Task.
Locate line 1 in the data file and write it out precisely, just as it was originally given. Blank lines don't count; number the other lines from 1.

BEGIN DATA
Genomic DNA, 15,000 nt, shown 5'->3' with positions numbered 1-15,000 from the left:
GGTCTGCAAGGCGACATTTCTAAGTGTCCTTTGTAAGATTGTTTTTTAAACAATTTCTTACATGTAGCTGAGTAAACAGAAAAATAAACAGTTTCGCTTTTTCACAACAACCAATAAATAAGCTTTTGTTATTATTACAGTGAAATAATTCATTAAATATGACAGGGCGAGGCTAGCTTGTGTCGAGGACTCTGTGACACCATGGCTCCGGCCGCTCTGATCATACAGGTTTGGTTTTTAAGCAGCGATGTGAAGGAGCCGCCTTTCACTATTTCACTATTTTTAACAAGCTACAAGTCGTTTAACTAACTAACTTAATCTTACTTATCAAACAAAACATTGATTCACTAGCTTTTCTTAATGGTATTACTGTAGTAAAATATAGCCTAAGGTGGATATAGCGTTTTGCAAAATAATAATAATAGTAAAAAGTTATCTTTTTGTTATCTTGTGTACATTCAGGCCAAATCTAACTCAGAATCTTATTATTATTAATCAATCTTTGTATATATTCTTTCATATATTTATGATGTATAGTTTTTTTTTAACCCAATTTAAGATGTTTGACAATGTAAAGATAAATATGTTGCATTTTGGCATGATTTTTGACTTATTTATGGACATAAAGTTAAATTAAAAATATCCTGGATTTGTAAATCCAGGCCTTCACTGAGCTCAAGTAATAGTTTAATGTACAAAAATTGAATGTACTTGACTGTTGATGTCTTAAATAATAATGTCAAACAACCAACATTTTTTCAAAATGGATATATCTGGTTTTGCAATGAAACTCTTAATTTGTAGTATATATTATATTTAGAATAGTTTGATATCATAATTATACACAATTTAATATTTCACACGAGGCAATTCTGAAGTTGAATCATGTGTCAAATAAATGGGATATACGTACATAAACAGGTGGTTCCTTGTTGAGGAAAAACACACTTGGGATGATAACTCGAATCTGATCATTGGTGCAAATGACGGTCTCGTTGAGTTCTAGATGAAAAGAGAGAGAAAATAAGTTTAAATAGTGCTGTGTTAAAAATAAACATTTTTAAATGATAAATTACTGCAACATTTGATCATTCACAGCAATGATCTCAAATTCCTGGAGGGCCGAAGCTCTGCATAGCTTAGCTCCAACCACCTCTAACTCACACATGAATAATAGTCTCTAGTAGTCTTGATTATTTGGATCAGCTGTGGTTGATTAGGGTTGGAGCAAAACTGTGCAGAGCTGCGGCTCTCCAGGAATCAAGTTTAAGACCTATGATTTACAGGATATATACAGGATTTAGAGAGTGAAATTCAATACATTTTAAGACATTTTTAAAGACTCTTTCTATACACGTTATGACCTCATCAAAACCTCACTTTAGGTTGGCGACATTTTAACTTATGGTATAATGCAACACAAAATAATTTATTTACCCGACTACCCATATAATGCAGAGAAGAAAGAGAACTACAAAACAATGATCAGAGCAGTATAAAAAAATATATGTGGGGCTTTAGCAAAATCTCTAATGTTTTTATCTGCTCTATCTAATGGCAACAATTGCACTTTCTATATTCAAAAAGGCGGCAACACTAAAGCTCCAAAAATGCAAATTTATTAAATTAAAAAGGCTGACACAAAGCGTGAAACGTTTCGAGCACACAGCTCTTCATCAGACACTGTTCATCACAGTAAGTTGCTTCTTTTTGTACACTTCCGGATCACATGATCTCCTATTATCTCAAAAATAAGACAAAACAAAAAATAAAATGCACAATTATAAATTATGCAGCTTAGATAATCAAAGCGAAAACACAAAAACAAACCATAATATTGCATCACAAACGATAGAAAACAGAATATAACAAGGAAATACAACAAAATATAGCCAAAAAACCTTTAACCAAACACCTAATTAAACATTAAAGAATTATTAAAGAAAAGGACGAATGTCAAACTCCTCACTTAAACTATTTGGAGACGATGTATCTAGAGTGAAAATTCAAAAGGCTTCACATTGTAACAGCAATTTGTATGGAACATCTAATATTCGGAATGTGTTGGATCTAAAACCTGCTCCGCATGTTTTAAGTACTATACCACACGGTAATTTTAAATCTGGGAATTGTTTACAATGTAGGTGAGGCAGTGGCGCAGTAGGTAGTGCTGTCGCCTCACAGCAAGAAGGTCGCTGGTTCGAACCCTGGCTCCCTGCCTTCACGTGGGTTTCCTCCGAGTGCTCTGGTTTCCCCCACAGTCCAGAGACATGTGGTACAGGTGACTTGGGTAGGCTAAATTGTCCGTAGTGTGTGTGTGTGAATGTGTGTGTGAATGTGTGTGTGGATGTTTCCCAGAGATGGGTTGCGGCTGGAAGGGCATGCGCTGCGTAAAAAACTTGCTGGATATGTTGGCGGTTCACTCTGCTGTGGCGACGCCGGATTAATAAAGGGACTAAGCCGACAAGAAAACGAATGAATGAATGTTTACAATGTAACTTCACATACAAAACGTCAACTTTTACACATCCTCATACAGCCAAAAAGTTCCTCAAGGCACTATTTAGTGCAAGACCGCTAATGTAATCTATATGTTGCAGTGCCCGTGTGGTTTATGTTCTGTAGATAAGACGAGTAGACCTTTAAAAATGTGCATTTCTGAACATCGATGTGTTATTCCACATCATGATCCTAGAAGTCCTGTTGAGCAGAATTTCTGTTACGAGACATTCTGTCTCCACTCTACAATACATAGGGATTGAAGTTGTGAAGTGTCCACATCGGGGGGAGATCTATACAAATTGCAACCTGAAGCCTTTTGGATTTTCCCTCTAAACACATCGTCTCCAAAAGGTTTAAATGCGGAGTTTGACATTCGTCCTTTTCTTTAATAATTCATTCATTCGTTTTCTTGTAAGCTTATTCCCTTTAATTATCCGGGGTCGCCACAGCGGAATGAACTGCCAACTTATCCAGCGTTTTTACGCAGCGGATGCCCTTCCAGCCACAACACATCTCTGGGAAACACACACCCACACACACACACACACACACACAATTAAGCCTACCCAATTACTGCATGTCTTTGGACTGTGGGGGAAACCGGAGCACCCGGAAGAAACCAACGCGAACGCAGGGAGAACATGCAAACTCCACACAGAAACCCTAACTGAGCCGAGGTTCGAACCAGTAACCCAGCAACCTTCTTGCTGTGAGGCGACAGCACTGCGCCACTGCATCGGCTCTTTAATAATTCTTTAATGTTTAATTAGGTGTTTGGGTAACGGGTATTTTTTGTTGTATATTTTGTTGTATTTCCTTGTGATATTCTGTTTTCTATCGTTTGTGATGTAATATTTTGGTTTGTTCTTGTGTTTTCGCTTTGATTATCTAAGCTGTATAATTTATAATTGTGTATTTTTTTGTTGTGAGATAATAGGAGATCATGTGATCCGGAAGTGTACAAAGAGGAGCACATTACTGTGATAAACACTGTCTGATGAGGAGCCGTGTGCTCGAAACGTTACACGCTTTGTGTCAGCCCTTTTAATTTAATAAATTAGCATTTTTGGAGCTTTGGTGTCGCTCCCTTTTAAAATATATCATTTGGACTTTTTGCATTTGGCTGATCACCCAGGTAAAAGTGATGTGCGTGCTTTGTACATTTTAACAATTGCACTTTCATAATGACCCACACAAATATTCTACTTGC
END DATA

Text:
Genomic DNA, 15,000 nt, shown 5'->3' with positions numbered 1-15,000 from the left: